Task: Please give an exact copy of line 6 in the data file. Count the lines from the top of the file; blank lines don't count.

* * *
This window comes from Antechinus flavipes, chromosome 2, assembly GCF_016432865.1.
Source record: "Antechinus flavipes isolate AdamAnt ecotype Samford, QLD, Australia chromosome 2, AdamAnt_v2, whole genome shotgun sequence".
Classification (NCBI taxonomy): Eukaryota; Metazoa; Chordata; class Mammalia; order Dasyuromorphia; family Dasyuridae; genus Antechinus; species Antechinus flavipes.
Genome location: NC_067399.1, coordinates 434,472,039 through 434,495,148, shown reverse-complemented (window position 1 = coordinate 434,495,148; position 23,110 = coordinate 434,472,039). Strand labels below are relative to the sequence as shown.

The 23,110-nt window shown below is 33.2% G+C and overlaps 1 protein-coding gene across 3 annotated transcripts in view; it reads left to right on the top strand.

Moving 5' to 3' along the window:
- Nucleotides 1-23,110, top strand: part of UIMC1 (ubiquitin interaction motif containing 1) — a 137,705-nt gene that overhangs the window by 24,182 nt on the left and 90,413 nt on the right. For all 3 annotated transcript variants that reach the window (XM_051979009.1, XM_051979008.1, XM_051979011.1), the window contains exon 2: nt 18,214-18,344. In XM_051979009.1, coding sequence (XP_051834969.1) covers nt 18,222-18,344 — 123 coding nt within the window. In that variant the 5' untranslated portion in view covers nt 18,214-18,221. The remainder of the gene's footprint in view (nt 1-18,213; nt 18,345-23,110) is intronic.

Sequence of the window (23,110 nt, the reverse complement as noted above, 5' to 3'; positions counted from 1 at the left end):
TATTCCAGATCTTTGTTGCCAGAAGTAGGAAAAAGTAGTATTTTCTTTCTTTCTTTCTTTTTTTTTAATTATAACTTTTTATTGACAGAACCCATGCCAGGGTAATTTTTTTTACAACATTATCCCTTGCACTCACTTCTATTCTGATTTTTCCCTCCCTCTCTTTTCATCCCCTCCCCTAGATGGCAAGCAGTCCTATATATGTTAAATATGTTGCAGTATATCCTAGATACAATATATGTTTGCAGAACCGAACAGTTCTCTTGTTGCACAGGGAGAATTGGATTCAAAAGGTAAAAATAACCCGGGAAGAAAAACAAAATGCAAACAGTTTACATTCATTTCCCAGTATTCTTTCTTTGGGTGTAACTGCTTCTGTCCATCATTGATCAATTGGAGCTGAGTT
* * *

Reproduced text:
Moving 5' to 3' along the window: